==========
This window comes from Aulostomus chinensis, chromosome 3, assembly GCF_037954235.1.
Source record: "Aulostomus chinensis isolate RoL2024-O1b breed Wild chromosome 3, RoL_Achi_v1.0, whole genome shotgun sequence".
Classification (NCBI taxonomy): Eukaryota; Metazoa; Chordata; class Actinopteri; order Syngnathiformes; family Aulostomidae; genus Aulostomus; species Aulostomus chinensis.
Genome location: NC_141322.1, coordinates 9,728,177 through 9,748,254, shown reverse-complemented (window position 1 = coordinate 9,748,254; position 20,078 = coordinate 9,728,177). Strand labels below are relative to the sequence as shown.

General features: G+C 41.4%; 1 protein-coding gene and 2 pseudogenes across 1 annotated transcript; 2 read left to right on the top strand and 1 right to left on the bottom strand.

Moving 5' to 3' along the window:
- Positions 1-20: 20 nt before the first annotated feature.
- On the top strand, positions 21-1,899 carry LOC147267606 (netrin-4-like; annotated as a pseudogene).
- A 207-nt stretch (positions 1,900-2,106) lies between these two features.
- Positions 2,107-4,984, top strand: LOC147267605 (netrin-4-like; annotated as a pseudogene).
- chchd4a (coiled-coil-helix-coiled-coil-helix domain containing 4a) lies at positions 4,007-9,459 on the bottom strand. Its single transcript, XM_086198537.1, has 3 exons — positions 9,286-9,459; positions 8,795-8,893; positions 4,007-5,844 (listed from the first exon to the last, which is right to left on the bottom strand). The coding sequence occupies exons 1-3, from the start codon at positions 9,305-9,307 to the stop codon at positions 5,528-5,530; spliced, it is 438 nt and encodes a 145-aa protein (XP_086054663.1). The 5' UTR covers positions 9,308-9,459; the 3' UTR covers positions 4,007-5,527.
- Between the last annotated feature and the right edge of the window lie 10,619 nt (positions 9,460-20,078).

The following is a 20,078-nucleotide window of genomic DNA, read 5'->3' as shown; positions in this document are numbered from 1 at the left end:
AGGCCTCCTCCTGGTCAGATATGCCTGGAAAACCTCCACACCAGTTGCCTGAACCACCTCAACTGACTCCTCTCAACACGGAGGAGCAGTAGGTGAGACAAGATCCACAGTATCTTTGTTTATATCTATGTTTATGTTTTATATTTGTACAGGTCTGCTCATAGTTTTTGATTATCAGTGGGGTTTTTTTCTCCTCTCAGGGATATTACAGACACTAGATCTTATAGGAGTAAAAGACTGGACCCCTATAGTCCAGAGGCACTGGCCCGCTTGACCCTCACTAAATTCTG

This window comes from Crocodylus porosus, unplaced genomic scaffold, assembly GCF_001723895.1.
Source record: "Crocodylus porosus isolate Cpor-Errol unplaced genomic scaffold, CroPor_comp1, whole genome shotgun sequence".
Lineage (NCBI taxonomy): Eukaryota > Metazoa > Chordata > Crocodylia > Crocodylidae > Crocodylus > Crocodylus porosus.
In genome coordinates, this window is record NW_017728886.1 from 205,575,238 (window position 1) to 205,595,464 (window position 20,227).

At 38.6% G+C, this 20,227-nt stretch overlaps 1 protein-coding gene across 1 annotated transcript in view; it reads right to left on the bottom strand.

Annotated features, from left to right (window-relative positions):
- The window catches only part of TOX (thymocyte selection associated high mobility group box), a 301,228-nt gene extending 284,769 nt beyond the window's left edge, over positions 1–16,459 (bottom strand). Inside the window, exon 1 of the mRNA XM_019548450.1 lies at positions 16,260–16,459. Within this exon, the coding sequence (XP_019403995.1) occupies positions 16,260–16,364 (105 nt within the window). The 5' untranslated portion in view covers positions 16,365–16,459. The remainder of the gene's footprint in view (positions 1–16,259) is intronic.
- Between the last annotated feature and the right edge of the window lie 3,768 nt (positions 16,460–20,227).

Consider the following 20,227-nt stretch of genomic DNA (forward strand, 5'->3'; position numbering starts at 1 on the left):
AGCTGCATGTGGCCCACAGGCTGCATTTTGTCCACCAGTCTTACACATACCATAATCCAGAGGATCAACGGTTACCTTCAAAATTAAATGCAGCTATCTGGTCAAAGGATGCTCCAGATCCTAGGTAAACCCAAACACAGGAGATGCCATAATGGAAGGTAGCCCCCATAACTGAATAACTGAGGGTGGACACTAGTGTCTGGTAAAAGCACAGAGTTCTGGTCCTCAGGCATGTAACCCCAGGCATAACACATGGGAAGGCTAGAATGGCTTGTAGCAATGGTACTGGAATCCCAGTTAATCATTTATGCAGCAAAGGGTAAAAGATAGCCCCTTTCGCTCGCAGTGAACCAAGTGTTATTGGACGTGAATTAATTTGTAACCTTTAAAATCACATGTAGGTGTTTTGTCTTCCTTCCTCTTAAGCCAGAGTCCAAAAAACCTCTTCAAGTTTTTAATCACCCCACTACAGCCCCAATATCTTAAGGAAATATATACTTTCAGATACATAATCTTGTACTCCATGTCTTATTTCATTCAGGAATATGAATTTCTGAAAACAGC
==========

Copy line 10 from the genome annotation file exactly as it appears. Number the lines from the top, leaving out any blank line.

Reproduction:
- Positions 2,107-4,984, top strand: LOC147267605 (netrin-4-like; annotated as a pseudogene).